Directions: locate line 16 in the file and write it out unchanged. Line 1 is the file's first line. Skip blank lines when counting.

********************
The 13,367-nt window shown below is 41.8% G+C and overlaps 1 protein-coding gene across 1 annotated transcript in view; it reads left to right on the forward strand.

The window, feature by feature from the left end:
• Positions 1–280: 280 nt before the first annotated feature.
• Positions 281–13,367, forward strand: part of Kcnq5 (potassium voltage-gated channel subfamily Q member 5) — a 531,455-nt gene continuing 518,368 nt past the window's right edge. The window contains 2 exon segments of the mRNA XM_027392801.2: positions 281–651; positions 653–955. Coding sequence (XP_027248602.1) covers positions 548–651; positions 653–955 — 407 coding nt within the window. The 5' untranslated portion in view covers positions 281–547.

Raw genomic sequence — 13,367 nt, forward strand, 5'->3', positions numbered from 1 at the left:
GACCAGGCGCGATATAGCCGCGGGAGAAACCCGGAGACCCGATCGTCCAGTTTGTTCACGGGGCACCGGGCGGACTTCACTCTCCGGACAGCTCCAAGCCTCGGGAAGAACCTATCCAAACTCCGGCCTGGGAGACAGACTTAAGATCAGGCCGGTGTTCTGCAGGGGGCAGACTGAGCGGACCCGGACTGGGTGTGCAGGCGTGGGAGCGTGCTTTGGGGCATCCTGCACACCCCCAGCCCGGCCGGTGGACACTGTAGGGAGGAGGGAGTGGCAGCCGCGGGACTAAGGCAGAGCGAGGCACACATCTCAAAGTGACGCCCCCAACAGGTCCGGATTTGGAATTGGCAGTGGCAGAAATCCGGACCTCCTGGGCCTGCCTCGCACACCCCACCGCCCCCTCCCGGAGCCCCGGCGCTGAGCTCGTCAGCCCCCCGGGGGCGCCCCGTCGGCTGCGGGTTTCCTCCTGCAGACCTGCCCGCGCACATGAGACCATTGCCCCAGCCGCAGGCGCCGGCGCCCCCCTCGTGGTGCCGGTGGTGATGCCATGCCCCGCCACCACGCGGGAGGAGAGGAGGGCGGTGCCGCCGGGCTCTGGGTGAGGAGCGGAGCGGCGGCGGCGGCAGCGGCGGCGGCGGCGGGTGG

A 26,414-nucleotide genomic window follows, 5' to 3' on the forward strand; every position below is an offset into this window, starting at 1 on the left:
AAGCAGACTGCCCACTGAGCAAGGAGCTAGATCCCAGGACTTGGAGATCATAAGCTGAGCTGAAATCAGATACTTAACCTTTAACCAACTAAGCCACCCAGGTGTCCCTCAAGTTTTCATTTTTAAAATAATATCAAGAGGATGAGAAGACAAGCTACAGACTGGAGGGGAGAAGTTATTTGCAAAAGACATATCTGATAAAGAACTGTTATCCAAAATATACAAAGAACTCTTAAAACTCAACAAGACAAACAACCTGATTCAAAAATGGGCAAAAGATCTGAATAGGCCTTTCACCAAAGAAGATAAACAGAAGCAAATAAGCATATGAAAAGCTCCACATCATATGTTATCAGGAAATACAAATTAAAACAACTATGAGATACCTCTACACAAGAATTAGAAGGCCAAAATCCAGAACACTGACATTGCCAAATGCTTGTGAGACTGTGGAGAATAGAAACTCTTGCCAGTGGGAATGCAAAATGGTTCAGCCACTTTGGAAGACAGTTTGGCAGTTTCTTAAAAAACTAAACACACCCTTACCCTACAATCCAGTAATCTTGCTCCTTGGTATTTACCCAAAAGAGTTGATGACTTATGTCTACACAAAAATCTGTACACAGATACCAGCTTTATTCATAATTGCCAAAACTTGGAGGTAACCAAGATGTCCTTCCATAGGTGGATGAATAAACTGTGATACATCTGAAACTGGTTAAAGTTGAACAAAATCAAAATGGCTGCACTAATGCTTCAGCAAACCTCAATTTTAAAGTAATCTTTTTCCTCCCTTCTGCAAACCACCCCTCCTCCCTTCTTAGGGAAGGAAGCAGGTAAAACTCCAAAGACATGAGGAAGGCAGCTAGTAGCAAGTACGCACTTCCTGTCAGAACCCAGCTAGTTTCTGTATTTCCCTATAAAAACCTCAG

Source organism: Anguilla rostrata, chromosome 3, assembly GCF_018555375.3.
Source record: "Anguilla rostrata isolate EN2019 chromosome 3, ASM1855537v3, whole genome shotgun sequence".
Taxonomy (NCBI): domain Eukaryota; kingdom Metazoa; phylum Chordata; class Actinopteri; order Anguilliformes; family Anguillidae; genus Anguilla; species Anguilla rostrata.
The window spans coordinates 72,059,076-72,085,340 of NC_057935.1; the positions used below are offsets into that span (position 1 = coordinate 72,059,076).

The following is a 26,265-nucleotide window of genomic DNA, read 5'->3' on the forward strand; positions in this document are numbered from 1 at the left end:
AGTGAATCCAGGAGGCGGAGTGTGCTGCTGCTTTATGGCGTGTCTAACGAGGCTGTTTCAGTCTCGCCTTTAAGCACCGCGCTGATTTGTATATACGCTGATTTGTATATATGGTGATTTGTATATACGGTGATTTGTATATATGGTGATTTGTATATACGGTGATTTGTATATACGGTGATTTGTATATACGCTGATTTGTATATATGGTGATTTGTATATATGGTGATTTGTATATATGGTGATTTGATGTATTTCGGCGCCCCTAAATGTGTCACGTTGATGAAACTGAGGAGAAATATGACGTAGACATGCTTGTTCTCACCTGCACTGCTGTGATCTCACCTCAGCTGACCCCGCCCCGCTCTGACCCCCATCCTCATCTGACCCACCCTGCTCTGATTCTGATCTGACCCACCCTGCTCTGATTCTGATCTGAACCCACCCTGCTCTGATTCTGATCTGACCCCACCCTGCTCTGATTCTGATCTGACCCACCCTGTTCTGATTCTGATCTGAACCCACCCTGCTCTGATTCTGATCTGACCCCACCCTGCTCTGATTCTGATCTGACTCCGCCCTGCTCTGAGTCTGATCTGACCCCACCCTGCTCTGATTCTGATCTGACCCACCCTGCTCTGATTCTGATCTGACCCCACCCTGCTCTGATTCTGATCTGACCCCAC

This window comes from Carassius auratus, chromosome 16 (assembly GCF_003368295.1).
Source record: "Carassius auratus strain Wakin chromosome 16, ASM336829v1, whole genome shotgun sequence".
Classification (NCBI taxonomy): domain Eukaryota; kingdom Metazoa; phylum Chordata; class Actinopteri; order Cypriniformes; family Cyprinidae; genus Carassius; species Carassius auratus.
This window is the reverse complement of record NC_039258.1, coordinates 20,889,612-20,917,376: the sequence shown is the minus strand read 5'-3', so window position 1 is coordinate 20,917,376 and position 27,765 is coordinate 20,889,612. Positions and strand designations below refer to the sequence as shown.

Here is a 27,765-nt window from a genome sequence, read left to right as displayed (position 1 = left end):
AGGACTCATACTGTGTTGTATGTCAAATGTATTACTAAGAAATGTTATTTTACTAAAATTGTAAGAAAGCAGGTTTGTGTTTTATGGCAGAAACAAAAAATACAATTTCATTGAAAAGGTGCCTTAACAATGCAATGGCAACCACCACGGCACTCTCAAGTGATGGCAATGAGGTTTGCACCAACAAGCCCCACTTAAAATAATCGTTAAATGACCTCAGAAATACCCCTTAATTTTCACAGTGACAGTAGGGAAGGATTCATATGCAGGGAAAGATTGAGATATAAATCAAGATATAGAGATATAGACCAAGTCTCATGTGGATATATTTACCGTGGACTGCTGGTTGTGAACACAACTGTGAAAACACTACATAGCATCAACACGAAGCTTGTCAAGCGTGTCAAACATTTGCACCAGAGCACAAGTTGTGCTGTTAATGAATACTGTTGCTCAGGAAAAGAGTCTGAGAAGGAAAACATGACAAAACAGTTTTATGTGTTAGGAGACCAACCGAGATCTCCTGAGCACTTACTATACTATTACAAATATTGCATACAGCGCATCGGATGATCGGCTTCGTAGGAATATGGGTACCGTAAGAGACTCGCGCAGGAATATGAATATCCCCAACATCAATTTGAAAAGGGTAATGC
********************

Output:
Source record: "Carassius auratus strain Wakin chromosome 16, ASM336829v1, whole genome shotgun sequence".